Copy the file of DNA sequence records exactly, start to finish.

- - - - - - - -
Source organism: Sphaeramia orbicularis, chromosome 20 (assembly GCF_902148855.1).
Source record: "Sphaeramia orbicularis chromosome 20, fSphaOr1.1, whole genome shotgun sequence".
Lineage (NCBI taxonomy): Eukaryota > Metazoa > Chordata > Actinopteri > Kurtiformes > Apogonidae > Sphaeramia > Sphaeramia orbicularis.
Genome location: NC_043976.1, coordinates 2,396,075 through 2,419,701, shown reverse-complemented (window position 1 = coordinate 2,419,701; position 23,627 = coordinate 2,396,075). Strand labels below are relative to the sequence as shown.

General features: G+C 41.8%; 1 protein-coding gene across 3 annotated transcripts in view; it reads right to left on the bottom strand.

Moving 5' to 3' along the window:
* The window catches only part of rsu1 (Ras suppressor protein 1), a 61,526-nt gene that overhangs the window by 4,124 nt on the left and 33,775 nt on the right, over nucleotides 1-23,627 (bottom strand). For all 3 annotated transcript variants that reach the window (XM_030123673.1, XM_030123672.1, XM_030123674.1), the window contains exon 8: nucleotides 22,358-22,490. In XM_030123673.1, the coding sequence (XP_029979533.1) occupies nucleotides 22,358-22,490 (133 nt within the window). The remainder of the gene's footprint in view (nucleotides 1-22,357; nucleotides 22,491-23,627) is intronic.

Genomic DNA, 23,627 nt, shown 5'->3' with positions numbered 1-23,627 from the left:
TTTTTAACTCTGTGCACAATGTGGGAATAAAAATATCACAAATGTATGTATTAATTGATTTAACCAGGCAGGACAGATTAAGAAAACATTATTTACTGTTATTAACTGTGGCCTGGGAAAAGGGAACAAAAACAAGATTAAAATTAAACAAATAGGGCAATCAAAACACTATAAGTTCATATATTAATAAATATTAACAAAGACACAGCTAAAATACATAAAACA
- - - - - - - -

Source organism: Sphaeramia orbicularis, chromosome 20 (assembly GCF_902148855.1).
Source record: "Sphaeramia orbicularis chromosome 20, fSphaOr1.1, whole genome shotgun sequence".
Lineage (NCBI taxonomy): Eukaryota > Metazoa > Chordata > Actinopteri > Kurtiformes > Apogonidae > Sphaeramia > Sphaeramia orbicularis.
Genome location: NC_043976.1, coordinates 2,396,075 through 2,419,701, shown reverse-complemented (window position 1 = coordinate 2,419,701; position 23,627 = coordinate 2,396,075). Strand labels below are relative to the sequence as shown.

General features: G+C 41.8%; 1 protein-coding gene across 3 annotated transcripts in view; it reads right to left on the bottom strand.

Moving 5' to 3' along the window:
* The window catches only part of rsu1 (Ras suppressor protein 1), a 61,526-nt gene that overhangs the window by 4,124 nt on the left and 33,775 nt on the right, over nucleotides 1-23,627 (bottom strand). For all 3 annotated transcript variants that reach the window (XM_030123673.1, XM_030123672.1, XM_030123674.1), the window contains exon 8: nucleotides 22,358-22,490. In XM_030123673.1, the coding sequence (XP_029979533.1) occupies nucleotides 22,358-22,490 (133 nt within the window). The remainder of the gene's footprint in view (nucleotides 1-22,357; nucleotides 22,491-23,627) is intronic.

Genomic DNA, 23,627 nt, shown 5'->3' with positions numbered 1-23,627 from the left:
TTTTTAACTCTGTGCACAATGTGGGAATAAAAATATCACAAATGTATGTATTAATTGATTTAACCAGGCAGGACAGATTAAGAAAACATTATTTACTGTTATTAACTGTGGCCTGGGAAAAGGGAACAAAAACAAGATTAAAATTAAACAAATAGGGCAATCAAAACACTATAAGTTCATATATTAATAAATATTAACAAAGACACAGCTAAAATACATAAAACA